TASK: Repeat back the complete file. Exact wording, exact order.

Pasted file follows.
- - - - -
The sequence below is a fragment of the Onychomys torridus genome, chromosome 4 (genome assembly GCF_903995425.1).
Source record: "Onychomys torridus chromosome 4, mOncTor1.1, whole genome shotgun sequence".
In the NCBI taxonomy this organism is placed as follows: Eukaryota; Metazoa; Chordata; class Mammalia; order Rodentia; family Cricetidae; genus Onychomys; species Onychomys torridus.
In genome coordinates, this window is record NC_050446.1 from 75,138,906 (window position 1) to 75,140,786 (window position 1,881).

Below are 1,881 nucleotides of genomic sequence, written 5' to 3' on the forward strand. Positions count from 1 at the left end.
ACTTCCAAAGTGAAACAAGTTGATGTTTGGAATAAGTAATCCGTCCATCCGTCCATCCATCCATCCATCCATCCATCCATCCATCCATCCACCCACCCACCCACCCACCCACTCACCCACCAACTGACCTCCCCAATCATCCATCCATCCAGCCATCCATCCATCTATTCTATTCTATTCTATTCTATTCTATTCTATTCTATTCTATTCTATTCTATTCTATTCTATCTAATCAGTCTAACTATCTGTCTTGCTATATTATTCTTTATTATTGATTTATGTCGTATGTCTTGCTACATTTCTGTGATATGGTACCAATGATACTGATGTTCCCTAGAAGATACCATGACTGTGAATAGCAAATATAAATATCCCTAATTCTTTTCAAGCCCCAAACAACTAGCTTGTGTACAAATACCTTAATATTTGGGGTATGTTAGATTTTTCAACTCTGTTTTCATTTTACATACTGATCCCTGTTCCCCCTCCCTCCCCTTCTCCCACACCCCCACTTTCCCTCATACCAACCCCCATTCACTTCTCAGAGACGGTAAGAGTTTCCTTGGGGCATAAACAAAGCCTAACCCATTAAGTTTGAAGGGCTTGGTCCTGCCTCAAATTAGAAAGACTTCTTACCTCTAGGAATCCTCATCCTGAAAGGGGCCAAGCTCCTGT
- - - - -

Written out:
The sequence below is a fragment of the Onychomys torridus genome, chromosome 4 (genome assembly GCF_903995425.1).
Source record: "Onychomys torridus chromosome 4, mOncTor1.1, whole genome shotgun sequence".
In the NCBI taxonomy this organism is placed as follows: Eukaryota; Metazoa; Chordata; class Mammalia; order Rodentia; family Cricetidae; genus Onychomys; species Onychomys torridus.
In genome coordinates, this window is record NC_050446.1 from 75,138,906 (window position 1) to 75,140,786 (window position 1,881).

Below are 1,881 nucleotides of genomic sequence, written 5' to 3' on the forward strand. Positions count from 1 at the left end.
ACTTCCAAAGTGAAACAAGTTGATGTTTGGAATAAGTAATCCGTCCATCCGTCCATCCATCCATCCATCCATCCATCCATCCATCCATCCACCCACCCACCCACCCACCCACTCACCCACCAACTGACCTCCCCAATCATCCATCCATCCAGCCATCCATCCATCTATTCTATTCTATTCTATTCTATTCTATTCTATTCTATTCTATTCTATTCTATTCTATTCTATCTAATCAGTCTAACTATCTGTCTTGCTATATTATTCTTTATTATTGATTTATGTCGTATGTCTTGCTACATTTCTGTGATATGGTACCAATGATACTGATGTTCCCTAGAAGATACCATGACTGTGAATAGCAAATATAAATATCCCTAATTCTTTTCAAGCCCCAAACAACTAGCTTGTGTACAAATACCTTAATATTTGGGGTATGTTAGATTTTTCAACTCTGTTTTCATTTTACATACTGATCCCTGTTCCCCCTCCCTCCCCTTCTCCCACACCCCCACTTTCCCTCATACCAACCCCCATTCACTTCTCAGAGACGGTAAGAGTTTCCTTGGGGCATAAACAAAGCCTAACCCATTAAGTTTGAAGGGCTTGGTCCTGCCTCAAATTAGAAAGACTTCTTACCTCTAGGAATCCTCATCCTGAAAGGGGCCAAGCTCCTGT